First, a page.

When designing or implementing a feature, we want to know that we are doing it properly. Once the feature is implemented, we want to ensure that it keeps working.
As part of our Continuous Integration practices, we are pushing for Test Driven Development, where unit tests are written BEFORE a new feature. It falls in line with the construction proverb: "measure twice, cut once".
By writing the test first:
- Ensures the code is loosely coupled
- Your code evolves in small steps
- You get automated regression testing
- You get living documentation as to how the system works
- Start with your test first, to ensure that the test fails
- Implement the feature that makes the test pass
- Avoid fragile tests and tight coupling
Code quality metrics
We use Sonarqube for static code analysis purposes.
For details on what value it adds to reference architecture and how to have it set up for your project, check out Sonarqube in TELUS Digital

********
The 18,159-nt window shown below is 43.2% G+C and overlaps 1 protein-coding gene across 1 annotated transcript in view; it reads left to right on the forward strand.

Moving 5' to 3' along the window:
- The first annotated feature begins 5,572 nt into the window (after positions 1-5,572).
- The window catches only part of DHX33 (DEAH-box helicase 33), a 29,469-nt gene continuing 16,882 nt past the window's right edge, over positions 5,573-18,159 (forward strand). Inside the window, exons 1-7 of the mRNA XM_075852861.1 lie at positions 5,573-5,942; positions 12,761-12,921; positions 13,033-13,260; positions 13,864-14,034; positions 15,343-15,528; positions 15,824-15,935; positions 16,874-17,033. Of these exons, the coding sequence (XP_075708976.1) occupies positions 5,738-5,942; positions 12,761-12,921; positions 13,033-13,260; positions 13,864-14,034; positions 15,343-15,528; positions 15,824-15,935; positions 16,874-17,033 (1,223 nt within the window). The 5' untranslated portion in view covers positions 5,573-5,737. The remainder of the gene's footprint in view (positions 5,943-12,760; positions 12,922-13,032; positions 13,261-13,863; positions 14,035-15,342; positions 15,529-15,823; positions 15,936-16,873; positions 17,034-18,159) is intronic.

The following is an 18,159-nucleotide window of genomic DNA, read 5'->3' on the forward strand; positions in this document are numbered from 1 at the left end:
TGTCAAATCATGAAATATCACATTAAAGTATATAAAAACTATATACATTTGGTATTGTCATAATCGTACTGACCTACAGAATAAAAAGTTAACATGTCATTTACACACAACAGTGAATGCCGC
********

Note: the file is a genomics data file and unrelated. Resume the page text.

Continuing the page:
- Writing unit tests: ideally, before you write the actual code, as we want to follow the TDD
- Running unit tests: before each commit, and as part of the delivery pipeline
For testing React higher order components, it is preferred to keep the presentational component and the enhancing container in separate source files, then wrap in
index.js to export the enhanced component. This way, testing can be done separately on the presentational component, and then the higher order component, without adding in extra named exports.
ie: Given a
Card that gets wrapped in an HoC, the directory structure should look as follows:
- Card/ - __tests__/ - Card.spec.jsx - EnhancedCard.spec.jsx - Card.jsx - EnhancedCard.jsx - index.js
- Magic tricks of unit testing Ruby, but excellent concepts